women in travel
Canadian Travel Press
Issue Date: Aug 21, 2017
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The sisterhood of the travelling women



They’re movers and shakers. Their contributions have changed and continue to change the nature of travel, both in Canada and around the world. In this week’s issue, Canadian Travel Press’ monthly series of profiles on women in travel, continues with Jennifer Haddow, the owner and director of Wild Women Expeditions.
Wild Women Expeditions – the world’s largest women-only tour operator – may take travellers on trips to ride horses in Iceland, trek Machu Picchu or see the Pyramids in Egypt, but for owner and director Jennifer Haddow, it goes far beyond curating travel itineraries.
“I sometimes joke that I don’t really feel like I’m in the vacations business,” she tells Canadian Travel Press from the company’s headquarters in Corner Brook, Nfld. “I know what it looks like we offer – we offer active adventures. All of our trips are outdoor-oriented, all of them are active, whether it’s cycling, horseback riding, trekking, kayaking or canoeing, but I really feel like I’m in the business of helping women connect with themselves, with other women and with nature.”

In the beginning
Founded in 1991, Wild Women Expeditions (WWE) initially offered canoeing trips on remote Ontario waters before expanding to include wilderness trips across the country. After 20 years of operations in Canada, Haddow bought the women-only travel company in 2010 as the previous owner was retiring, and set her sights on global growth.
“A lot of women had Machu Picchu on their bucket list and to climb Kilimanjaro and they wanted to go to Thailand so I was just completely inundated with requests from women to offer these new tours,” she says. “I think we’ve been really led from the inside of listening to our clients and that guides a lot of how we’ve developed and grown.”
Additionally, Haddow says her background in international development, social justice and environmental conservation also played a hand in the process.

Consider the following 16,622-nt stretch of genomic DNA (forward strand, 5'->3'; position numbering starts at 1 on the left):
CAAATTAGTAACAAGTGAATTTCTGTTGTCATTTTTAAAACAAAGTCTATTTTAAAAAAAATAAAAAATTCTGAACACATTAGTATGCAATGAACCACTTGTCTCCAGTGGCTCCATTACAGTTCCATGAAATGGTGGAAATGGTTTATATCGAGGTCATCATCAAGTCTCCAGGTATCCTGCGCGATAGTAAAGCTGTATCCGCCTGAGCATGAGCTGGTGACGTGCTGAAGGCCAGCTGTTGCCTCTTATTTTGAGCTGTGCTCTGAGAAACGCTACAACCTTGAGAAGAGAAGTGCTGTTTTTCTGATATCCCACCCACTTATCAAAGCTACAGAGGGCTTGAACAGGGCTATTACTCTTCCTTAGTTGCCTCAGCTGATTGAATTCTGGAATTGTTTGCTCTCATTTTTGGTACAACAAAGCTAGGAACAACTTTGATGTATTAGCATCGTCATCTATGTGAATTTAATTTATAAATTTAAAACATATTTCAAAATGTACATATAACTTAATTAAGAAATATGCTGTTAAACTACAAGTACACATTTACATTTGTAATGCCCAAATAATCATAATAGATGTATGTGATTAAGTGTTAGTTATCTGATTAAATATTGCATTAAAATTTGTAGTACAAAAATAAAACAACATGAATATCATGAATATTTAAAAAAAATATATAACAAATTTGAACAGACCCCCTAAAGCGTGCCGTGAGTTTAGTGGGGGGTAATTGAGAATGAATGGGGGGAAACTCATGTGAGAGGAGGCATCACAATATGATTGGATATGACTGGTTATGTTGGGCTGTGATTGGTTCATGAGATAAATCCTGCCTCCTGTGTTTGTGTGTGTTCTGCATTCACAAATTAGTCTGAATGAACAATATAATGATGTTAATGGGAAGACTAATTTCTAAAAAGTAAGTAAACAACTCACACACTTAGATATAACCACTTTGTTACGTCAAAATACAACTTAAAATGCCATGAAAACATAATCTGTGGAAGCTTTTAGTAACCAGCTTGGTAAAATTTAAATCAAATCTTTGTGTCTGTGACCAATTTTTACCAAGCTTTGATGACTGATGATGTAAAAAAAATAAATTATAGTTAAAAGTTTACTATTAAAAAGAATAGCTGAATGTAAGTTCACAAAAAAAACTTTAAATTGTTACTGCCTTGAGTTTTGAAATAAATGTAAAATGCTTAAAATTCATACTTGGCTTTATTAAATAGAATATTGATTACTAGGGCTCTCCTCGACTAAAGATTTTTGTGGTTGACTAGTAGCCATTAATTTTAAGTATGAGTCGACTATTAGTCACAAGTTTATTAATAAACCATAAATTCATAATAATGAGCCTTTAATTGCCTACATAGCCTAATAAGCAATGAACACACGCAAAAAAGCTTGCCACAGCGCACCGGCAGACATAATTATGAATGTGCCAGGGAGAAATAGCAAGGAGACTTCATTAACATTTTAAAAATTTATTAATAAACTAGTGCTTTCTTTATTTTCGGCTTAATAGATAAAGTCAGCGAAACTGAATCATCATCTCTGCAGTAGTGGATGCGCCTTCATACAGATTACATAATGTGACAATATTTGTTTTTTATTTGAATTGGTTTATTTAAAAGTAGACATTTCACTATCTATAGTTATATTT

“I really wanted WWE to be contributing more to sustainable tourism and community development and having an impact in those ways,” she says. “Part of the choices that we’ve made as we’ve grown is where can we be bringing value to communities, where can our tours have an impact on helping protect wild places, so sustainable tourism is very much at the heart and soul of what we’re all about.”
By 2018, the company will operate tours in 26 countries, including new itineraries in India, Patagonia and Costa Rica.
While they were trail blazers of women-only adventure travel in the beginning, she says today the niche is very much recognized in the industry.

Mongolia is one of the best destinations to experience on horseback.

It’s all about the sisterhood
Although there are a myriad of reasons why participants opt for a women-only adventure – such as feeling the support of being surrounded by other women or being more comfortable trying a new activity without having men around – she says one of the main takeaways is a sense of sisterhood.
“We’re not anti-men at all, but I think there is a space for women to just gather together, as there is for men. You know how it feels like when you have a group of women and have a girls’ night out. It’s just different,” she says. “I think when women go out and they have a challenge together, climb a mountain or whatever it is, there’s this bond and trust that develops. I’ve had so many women say these women that were strangers on day one were sisters by the end of the trip, and I feel so much support and safe. They come back and say one of the best parts was the friendships that they made, this bond, the sisterhood.”
While she doesn’t discourage solo travel, Haddow says many of its tours run in places some travellers may not necessarily feel comfortable going to on their own.
“There’s a lot of fear around travelling alone. We provide that kind of resource for them that they can go to the back country of Mongolia, they can go into rural Egypt, and they don’t have to be afraid. I think that’s really valuable, so that’s why we’re here,” she says. “We want to get women out to places they probably wouldn’t get to on their own. We take women into the Great Bear Rain Forest, and places that I think a lot of women dream of going to, but you’re not just going to go pick up and go trekking in the back country of Mongolia by yourself.”